I love to get new insights into God’s word even if they may seem small to someone else. It’s amazing to me the way God’s word fits together. I’ve recently completed a dynamic study of the book of Jonah taught by Priscilla Shirer and just this week had my eyes open to the events in chapter 4.
Those of you familiar with the story of Jonah may remember the ending, which has always left me a bit bewildered. Until this study I never understood why Jonah was so mad at God. I would wonder, “Why wasn’t he rejoicing at the repentance of the Ninevites? After all he was God’s prophet. And what’s the deal with the vine growing up to give him shade and then withering the next day?” I would scratch my head wondering what was going on there and why God included it in his word.
As I was reading my study, Priscilla pointed out that the word “destruction” in Jonah 3:10 is the same word that is translated “discomfort” in Jonah 4:6.
When God saw what they did and how they turned from their evil ways, he had compassion and did not bring upon them the destruction he had threatened. (Jonah 3:10 NIV)
Then the Lord God provided a vine and made it grow up over Jonah to give shade for his head to ease his discomfort, and Jonah was very happy about the vine. (Jonah 4:6 NIV)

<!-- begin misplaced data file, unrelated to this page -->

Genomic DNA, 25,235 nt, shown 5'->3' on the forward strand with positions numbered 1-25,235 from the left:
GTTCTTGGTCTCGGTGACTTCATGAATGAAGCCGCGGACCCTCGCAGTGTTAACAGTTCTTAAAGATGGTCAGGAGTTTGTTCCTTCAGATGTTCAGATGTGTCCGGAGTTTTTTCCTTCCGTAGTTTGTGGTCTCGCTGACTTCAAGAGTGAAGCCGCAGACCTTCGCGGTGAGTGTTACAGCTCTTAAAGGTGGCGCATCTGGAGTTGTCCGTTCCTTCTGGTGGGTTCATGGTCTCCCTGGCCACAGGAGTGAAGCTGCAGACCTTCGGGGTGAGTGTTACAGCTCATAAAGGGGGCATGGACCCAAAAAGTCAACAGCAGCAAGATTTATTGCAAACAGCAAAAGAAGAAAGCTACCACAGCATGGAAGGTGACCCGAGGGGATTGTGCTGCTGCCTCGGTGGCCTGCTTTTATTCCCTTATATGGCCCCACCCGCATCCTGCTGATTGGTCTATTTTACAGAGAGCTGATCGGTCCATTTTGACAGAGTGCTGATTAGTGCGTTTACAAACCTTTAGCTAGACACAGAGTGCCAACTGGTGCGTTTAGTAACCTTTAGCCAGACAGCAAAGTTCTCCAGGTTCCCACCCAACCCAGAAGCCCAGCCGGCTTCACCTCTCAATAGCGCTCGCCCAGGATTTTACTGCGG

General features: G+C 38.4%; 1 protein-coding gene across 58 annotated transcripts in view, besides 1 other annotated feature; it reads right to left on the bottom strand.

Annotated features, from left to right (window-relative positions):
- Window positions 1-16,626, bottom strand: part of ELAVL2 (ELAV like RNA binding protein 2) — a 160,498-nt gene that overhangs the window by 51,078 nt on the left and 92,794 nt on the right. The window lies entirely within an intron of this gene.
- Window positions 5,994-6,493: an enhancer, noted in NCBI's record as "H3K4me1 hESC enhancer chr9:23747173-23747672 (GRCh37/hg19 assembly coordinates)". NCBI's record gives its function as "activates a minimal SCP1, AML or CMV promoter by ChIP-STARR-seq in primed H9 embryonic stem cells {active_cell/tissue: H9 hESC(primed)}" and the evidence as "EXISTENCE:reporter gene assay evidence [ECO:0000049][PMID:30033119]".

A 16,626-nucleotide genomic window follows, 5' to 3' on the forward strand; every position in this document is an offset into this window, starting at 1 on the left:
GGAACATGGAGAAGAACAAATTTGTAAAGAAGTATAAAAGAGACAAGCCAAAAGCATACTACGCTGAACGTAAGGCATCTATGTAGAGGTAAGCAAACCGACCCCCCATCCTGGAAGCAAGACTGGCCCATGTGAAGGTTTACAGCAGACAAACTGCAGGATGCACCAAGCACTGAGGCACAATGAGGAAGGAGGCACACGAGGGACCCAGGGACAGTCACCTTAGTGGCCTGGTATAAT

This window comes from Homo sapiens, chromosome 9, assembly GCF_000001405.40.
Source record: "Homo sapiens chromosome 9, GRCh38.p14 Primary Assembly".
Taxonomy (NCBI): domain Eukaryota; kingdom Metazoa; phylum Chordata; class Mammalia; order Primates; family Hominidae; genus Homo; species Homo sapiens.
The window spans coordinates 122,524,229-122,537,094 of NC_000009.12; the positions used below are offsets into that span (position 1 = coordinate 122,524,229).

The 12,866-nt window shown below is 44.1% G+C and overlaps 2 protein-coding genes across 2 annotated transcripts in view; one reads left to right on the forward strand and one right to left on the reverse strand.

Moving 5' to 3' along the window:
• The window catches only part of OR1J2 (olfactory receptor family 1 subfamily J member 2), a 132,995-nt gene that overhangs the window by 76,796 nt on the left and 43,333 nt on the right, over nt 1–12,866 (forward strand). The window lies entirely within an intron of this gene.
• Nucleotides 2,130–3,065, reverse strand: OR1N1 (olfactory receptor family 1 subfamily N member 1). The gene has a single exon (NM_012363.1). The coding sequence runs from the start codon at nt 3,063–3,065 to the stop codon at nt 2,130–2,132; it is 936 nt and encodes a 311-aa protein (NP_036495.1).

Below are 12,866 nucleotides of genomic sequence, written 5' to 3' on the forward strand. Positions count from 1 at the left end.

Later in chapter 4, God sends a worm to eat the vine and it withers. He also sends a blistering east wind and a blazing sun to bear down on Jonah, and Jonah gets angry over it. What was God doing here? Well, he wanted Jonah to experience his “shade” just as he accepted the Ninevites’ repentance and did not bring on them destruction. Then God removed that shaded protection and let Jonah experience the full discomfort of the sun and a blistering, hot wind. He was trying to put Jonah in the Ninevites’ shoes to a certain degree, showing him what God had done for the Ninevites compared with what Jonah wanted God to do to them. God was making his point that the people of Ninevah were his creation and he cared about their eternal state. Jonah on the other hand only cared about himself. God was trying to build some character in Jonah and perhaps a bit of empathy for others.
Wow! Isn’t that something! I know it’s not earth shattering, but it finally makes sense to me.